|Master Investor Magazine
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At times of extreme market stress it is the funds that hold reliable protection such as options that have the best chance of safeguarding your capital.
A prime example is the £410m Ruffer Investment Company (LON:RICA) that has capital protection at the heart of its mandate. It went into this crisis with 40% in equities and 30% in cash and highly liquid cash equivalents, with the balance in other defensive areas including illiquid strategies and options.
In their latest update the managers said that the options and credit protections have contributed positively through the recent market turmoil. They admitted that the equity investments are suffering, but explained that the performance is balanced by the protective assets, which are working broadly as expected.
“The unconventional protective assets are benefiting from increased volatility, fears in the credit markets and movements in currencies. Volatility options have contributed significantly in the last few weeks and the credit protections are coming to life.”
It has not all worked as envisaged with their gold mining shares significantly underperforming gold this year and the increase in the value of the index-linked bonds being limited by the fall in inflation expectations, but it’s their derivative protection that has saved the day.
At time of writing on Monday morning with the markets in freefall the shares were unchanged and year-to-date they have held their value. Investec has recently issued a buy recommendation.
The insurance pays off
Another fund that has consistently used options to provide downside protection is the £280m Diverse Income Trust (LON:DIVI). It operates in the UK Equity Income sector yet maintains this defensive insurance, which as far as I know makes it unique.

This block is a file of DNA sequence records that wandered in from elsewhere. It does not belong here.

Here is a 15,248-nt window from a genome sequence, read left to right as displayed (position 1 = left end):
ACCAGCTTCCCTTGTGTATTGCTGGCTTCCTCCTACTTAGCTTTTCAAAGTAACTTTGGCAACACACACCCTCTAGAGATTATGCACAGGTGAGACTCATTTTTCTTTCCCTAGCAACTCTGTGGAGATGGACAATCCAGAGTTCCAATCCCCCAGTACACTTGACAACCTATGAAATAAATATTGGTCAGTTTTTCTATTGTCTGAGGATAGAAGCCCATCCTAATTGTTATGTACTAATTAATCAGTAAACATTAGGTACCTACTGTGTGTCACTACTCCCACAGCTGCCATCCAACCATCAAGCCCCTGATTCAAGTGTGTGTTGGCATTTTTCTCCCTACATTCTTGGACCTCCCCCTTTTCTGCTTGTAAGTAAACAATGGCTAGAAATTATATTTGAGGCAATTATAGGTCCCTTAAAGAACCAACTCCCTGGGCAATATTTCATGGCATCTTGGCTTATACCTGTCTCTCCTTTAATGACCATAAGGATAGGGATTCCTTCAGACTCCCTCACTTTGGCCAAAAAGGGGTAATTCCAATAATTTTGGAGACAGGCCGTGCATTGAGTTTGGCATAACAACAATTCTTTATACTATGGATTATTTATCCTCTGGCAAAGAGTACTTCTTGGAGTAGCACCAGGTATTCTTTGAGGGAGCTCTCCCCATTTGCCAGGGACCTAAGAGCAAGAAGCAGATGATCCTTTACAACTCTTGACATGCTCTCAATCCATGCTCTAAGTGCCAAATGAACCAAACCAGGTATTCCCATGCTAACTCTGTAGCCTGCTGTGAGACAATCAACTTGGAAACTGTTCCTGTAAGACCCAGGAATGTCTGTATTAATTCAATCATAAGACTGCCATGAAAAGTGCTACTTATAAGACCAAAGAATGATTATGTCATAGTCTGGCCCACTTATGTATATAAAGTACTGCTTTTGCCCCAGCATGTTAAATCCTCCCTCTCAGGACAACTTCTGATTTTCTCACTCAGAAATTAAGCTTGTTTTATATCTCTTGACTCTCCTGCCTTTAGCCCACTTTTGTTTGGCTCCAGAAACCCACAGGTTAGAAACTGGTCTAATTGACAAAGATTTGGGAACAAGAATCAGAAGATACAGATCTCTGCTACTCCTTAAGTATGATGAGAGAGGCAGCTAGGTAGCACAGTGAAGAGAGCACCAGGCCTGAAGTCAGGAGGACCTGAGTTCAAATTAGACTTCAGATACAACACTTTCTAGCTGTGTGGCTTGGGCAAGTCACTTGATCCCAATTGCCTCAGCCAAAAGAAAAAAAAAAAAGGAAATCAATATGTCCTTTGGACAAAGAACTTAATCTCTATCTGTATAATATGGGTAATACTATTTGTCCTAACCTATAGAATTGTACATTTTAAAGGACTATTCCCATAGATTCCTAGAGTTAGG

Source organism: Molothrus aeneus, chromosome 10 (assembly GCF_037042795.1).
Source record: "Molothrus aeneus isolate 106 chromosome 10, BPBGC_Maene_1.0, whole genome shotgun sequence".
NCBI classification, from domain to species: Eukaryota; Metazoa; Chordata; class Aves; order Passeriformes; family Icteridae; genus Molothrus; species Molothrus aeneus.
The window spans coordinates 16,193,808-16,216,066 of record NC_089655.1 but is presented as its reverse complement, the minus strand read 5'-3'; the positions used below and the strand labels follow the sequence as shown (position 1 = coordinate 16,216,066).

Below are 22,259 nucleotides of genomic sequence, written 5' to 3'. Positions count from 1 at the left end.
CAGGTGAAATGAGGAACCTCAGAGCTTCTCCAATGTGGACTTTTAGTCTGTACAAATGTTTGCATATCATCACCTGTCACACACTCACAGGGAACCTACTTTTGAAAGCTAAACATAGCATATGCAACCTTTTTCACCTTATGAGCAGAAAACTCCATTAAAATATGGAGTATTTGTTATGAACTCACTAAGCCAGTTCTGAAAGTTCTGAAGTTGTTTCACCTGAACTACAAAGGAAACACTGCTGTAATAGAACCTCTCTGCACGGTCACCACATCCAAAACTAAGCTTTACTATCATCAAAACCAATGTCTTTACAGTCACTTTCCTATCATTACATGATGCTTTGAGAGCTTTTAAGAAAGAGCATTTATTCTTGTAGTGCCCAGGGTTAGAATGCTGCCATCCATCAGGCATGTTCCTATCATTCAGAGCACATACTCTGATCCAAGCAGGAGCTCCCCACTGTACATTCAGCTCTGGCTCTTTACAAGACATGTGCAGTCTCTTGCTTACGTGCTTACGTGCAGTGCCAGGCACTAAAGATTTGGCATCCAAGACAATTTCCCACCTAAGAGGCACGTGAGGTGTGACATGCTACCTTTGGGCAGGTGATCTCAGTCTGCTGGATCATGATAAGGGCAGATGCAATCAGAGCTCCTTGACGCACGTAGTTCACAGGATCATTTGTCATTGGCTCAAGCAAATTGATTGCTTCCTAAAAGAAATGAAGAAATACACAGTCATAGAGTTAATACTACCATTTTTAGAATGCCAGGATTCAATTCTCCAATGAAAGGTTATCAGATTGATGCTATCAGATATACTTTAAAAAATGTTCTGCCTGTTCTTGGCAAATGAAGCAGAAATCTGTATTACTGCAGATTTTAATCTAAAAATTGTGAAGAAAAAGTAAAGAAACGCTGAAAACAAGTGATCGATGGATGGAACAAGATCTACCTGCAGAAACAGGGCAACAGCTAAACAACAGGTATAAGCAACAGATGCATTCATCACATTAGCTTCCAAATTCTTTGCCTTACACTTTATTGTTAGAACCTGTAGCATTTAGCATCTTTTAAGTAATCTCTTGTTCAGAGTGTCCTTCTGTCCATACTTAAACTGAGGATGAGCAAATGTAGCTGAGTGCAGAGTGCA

According to the latest accounts, the fund held a listed put option on the FTSE 100 with a strike price of 6,300 and an expiry of December 2020. At the time with the index trading above 7,500 it was well out-of-the money, but the recent market falls have taken the FTSE well below the strike price and turned it into a valuable holding.
On 12 March the managers provided an update in which they announced that the elevated market volatility and lower levels of the FTSE100 had led them to take profits on the put option in two parts during the course of that week. Both of these factors would have added considerably to its value.
They said that the realised profits would be added to cash balances and used to add to the portfolio at low valuations. On 12 March almost 15% of the net asset value was held in cash.
Given the scale of the sell-off on Monday morning the sale looks premature, but it is unfair to judge them with the benefit of hindsight. The put option wasn’t enough to stop the fund from taking a battering, yet it has outperformed the FTSE 100 by around ten percent year-to-date and the large cash weighting should provide an element of protection with the possibility of strong gains in the future.